Well, you know the drill, I’ve taken the liberty of listing the best films I had the pleasure of viewing for the first time throughout the month of March, and to honor it being one-quarter of the way through 2012, I’ll also post a link to my revised “Best of 2011” list. Enjoy if you dare, and as always, feel free to comment on anything you wish.
As crass and violent as it is sporadically touching, Michael Dowse’s Goon chronicles the unlikely rise to minor league hockey glory of a small-time bouncer with a below average IQ. Seann William Scott admirably plays against type as the titular enforcer for the Halifax Highlanders, of whom is promptly put in charge of beating the hell out of those posing a physical threat to the team’s top scorers. The film’s overt vulgarity may prove to be off-putting for those self-deemed more conservative, however the dumb-but-lovable central character and the authenticity of his love for the game despite the disdain of his well-to-do parents aids the film in becoming a funny, pleasantly humanistic character study-cum-sports underdog story.
Every once in a while, an R-rated comedy comes along that’s both intelligent enough to earn its laughs from viewers and consistently entertaining without being too over-the-top. This year’s 21 Jump Street just so happens to fit this mold perfectly, borrowing as little as possible from its source material’s roots so as to remain a purposefully farcical, no-holds-barred laugh riot that rarely if at all falters from beginning to side-splitting end. Jonah Hill and Channing Tatum shine throughout their characters’ trials and tribulations as a pair of bumbling undercover cops infiltrating the “seedy” underbelly of a lowly high school drug syndicate, amply showcasing their comedic chops as actors of above average caliber as the film quite breezily appeals both to cinephiles and casual filmgoers alike. One of the more pleasant surprises I’ve experienced in years.
Pairing Almodóvar’s singularly surrealistic, noirish flair with a wildly imaginative script does wonders for this underseen genre-bending effort. Centering on renowned plastic surgeon Robert Ledgard as his latest, highly secretive experiment at first appears to be fueled by a recent familial tragedy, it’s easy to see just why he’s decided to follow through with the taxing task at hand. As events both past and present begin to unfold, details surface that throw both the characters and especially viewers for a loop, allowing us to be consumed by the innumerable intricacies Almodóvar’s script possesses, even if the disjointed narrative’s presentation can feel a bit clunky here and there. As an involving, startlingly original triumph for the auteur however, The Skin I Live In is truly something special.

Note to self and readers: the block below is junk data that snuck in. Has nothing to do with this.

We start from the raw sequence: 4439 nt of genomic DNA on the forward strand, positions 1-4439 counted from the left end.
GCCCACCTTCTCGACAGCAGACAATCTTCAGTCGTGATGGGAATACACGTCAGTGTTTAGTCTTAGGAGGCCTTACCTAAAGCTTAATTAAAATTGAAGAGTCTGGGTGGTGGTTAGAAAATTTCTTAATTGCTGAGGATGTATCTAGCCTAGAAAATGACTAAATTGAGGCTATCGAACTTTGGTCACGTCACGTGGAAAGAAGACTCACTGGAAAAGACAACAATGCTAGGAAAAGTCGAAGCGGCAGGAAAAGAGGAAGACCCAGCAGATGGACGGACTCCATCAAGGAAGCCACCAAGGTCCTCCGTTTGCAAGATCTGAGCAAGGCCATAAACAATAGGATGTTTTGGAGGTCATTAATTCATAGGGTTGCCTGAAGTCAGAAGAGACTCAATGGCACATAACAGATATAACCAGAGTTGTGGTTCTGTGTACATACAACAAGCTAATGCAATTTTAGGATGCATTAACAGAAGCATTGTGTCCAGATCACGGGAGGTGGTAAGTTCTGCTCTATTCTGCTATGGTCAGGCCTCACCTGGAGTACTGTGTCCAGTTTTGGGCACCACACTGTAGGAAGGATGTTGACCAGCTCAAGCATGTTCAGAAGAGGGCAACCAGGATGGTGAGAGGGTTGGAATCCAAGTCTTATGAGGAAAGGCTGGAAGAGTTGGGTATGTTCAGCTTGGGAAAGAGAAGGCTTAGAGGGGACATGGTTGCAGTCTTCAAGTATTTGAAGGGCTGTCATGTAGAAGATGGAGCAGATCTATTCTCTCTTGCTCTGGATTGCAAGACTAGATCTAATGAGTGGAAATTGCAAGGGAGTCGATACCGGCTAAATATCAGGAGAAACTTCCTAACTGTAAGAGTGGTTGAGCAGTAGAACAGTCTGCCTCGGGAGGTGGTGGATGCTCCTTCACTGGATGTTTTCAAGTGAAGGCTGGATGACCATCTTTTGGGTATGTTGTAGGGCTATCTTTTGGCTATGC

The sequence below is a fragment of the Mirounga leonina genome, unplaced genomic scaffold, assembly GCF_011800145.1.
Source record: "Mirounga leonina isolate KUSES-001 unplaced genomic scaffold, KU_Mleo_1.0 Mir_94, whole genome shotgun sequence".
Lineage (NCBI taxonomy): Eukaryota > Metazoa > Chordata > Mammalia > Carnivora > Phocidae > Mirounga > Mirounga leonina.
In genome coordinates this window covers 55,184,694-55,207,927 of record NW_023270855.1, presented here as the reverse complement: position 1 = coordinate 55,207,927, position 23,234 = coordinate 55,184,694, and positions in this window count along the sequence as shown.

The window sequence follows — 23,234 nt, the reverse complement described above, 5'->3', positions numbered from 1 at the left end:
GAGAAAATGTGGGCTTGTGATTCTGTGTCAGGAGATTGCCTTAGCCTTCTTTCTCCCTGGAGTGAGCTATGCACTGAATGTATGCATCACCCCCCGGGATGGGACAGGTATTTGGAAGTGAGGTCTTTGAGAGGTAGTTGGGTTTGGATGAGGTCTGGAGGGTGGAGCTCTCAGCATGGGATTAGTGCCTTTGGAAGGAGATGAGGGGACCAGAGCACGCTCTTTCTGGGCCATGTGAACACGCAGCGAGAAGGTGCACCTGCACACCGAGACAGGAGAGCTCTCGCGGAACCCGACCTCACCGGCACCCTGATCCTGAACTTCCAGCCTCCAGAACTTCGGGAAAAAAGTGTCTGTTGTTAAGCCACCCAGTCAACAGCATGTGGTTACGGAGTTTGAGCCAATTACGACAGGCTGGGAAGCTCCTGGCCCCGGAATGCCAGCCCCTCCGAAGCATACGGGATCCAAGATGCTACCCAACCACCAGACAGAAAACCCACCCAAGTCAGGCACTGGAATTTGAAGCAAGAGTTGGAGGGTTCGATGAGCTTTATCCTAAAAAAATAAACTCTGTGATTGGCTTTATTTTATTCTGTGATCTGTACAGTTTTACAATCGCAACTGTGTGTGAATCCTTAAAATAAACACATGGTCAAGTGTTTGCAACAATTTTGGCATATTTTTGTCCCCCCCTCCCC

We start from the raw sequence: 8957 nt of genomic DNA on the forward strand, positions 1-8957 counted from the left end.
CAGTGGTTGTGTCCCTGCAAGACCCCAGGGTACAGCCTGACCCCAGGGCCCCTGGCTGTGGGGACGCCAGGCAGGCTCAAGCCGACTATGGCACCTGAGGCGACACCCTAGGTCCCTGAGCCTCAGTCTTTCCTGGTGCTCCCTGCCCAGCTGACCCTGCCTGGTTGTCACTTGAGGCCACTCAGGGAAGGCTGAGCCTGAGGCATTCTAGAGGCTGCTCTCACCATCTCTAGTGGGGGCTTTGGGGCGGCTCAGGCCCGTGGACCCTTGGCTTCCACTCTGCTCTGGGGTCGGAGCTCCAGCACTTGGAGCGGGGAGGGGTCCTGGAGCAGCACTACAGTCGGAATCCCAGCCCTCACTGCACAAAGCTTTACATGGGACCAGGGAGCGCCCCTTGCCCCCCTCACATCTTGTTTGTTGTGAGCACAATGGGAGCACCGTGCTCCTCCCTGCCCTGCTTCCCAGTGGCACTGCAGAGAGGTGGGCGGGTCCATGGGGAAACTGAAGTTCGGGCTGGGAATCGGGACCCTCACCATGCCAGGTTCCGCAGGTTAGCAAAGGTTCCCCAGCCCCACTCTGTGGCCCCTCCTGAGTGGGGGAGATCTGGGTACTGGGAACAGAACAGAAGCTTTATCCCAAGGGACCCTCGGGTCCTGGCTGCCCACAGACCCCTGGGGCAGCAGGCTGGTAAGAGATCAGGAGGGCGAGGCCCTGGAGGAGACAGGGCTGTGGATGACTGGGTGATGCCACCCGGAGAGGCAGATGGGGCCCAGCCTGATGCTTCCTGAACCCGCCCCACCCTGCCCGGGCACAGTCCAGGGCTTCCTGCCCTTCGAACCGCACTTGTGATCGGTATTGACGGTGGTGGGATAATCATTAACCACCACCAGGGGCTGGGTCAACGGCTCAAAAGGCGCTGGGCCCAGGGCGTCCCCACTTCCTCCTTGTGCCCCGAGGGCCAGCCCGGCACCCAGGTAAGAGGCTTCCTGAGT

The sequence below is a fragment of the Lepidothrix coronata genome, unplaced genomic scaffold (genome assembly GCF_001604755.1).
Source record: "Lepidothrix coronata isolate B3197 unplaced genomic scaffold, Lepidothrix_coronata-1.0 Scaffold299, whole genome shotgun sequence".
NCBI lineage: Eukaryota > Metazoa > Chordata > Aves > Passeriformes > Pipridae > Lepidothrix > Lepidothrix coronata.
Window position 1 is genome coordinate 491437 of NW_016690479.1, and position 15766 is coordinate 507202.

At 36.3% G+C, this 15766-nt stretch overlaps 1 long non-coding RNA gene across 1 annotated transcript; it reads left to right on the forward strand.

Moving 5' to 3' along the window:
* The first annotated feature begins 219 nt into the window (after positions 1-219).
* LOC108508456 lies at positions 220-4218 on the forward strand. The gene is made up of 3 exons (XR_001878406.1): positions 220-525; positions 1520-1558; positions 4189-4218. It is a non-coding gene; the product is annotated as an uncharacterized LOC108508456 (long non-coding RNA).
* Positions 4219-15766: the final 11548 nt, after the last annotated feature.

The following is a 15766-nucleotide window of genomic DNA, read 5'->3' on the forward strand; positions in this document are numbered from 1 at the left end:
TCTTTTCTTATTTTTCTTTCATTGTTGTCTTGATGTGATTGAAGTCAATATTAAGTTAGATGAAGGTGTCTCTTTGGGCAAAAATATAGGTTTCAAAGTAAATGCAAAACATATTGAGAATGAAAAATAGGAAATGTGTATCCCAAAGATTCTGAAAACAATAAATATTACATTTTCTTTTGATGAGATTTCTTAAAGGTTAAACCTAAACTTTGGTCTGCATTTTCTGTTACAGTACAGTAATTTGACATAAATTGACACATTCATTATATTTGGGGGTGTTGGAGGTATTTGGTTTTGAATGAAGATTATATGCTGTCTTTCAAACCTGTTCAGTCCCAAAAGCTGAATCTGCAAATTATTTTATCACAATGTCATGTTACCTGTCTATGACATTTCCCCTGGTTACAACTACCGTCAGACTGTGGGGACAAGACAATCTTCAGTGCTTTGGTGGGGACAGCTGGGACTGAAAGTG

As one of this year’s infinitely more entertaining efforts, the Duplass brothers stupendous follow-up to 2010’s mumblecore-infused dramedy Cyrus is a bit lofty and admirably so in its addressing of the random and not-so-random connections we make throughout our everyday lives. The existentially charged central arc coupled with Segel’s flawless portrayal as the unassuming, naive and infinitely well-intentioned Jeff are a perfect fit, as is the Duplass brothers’ ability to deftly blend their trademark mumblecore sensibilities with the mildly hilarious and often touching. The final act may feel a bit overblown to some, but for most, Jeff, Who Lives at Home is a real treat.
Anyone who’s anyone can attest to having a film strike a particular chord with them, if only on an emotional level. It’s something that undeniably affects how you’ll perceive and subsequently laud that film in relation to your potential detractors, however if the entire production is just that good and then some, you have something wholly unique that’s a wonder to behold. Jeff Nichols’ Take Shelter is one such wonder, priding itself on its deft examination of the detriments of mental illness and the toll it can take not just on you, but your increasingly worrisome family, friends and neighbors as well.
Total number of films watched (including re-watches): 19
Other first-time viewings (in alphabetical order): ATM (Brooks, ’12), Battle Royale (Fukasaku, ’00), Friends with Kids (Westfeldt, ’11), Gone Baby Gone (Affleck, ’07), The Housemaid (Im, ’10), The Hunger Games (Ross, ’12), The Innkeepers (West, ’11), John Carter (Stanton, ’12), Martha Marcy May Marlene (Durkin, ’11), Project X (Nourizadeh, ’12), Silent House (Kentis & Lau, ’12), Snowtown (Kurzel, ’11)